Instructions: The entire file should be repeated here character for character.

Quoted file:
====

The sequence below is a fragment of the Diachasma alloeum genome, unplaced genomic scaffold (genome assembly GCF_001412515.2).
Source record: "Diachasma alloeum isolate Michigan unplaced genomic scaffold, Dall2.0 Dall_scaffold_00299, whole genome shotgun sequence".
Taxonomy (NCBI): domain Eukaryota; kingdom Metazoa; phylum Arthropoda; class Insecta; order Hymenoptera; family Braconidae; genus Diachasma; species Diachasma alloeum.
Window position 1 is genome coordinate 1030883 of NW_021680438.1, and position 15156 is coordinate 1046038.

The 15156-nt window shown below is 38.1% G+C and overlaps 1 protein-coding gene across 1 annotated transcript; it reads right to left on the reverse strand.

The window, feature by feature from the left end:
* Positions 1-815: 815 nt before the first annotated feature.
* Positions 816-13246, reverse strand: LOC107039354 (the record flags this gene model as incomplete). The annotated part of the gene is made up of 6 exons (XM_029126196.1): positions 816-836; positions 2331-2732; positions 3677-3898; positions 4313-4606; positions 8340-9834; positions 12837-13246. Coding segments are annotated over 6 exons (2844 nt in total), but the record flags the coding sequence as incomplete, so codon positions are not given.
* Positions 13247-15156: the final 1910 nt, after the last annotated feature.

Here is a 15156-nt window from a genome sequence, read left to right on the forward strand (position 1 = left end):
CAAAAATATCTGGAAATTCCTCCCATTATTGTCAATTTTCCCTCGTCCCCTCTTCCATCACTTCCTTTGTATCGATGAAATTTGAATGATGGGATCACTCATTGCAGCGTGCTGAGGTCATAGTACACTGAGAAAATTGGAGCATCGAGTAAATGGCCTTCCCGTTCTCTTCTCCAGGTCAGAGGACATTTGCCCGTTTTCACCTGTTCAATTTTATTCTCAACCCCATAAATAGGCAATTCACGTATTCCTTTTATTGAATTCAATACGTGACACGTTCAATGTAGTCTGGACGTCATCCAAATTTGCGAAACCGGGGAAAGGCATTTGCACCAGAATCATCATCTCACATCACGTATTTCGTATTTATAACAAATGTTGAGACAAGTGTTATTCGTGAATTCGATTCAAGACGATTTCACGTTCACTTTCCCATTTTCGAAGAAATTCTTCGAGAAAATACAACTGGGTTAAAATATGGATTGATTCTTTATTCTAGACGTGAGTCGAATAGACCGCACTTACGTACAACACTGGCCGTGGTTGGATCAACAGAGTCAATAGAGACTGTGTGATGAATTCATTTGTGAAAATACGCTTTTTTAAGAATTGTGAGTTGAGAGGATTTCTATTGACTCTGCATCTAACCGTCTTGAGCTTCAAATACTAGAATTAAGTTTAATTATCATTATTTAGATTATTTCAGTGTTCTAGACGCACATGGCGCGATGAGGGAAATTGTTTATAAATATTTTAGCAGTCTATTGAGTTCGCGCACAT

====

The sequence below is a fragment of the Diachasma alloeum genome, unplaced genomic scaffold (genome assembly GCF_001412515.2).
Source record: "Diachasma alloeum isolate Michigan unplaced genomic scaffold, Dall2.0 Dall_scaffold_00299, whole genome shotgun sequence".
Taxonomy (NCBI): domain Eukaryota; kingdom Metazoa; phylum Arthropoda; class Insecta; order Hymenoptera; family Braconidae; genus Diachasma; species Diachasma alloeum.
Window position 1 is genome coordinate 1030883 of NW_021680438.1, and position 15156 is coordinate 1046038.

The 15156-nt window shown below is 38.1% G+C and overlaps 1 protein-coding gene across 1 annotated transcript; it reads right to left on the reverse strand.

The window, feature by feature from the left end:
* Positions 1-815: 815 nt before the first annotated feature.
* Positions 816-13246, reverse strand: LOC107039354 (the record flags this gene model as incomplete). The annotated part of the gene is made up of 6 exons (XM_029126196.1): positions 816-836; positions 2331-2732; positions 3677-3898; positions 4313-4606; positions 8340-9834; positions 12837-13246. Coding segments are annotated over 6 exons (2844 nt in total), but the record flags the coding sequence as incomplete, so codon positions are not given.
* Positions 13247-15156: the final 1910 nt, after the last annotated feature.

Here is a 15156-nt window from a genome sequence, read left to right on the forward strand (position 1 = left end):
CAAAAATATCTGGAAATTCCTCCCATTATTGTCAATTTTCCCTCGTCCCCTCTTCCATCACTTCCTTTGTATCGATGAAATTTGAATGATGGGATCACTCATTGCAGCGTGCTGAGGTCATAGTACACTGAGAAAATTGGAGCATCGAGTAAATGGCCTTCCCGTTCTCTTCTCCAGGTCAGAGGACATTTGCCCGTTTTCACCTGTTCAATTTTATTCTCAACCCCATAAATAGGCAATTCACGTATTCCTTTTATTGAATTCAATACGTGACACGTTCAATGTAGTCTGGACGTCATCCAAATTTGCGAAACCGGGGAAAGGCATTTGCACCAGAATCATCATCTCACATCACGTATTTCGTATTTATAACAAATGTTGAGACAAGTGTTATTCGTGAATTCGATTCAAGACGATTTCACGTTCACTTTCCCATTTTCGAAGAAATTCTTCGAGAAAATACAACTGGGTTAAAATATGGATTGATTCTTTATTCTAGACGTGAGTCGAATAGACCGCACTTACGTACAACACTGGCCGTGGTTGGATCAACAGAGTCAATAGAGACTGTGTGATGAATTCATTTGTGAAAATACGCTTTTTTAAGAATTGTGAGTTGAGAGGATTTCTATTGACTCTGCATCTAACCGTCTTGAGCTTCAAATACTAGAATTAAGTTTAATTATCATTATTTAGATTATTTCAGTGTTCTAGACGCACATGGCGCGATGAGGGAAATTGTTTATAAATATTTTAGCAGTCTATTGAGTTCGCGCACAT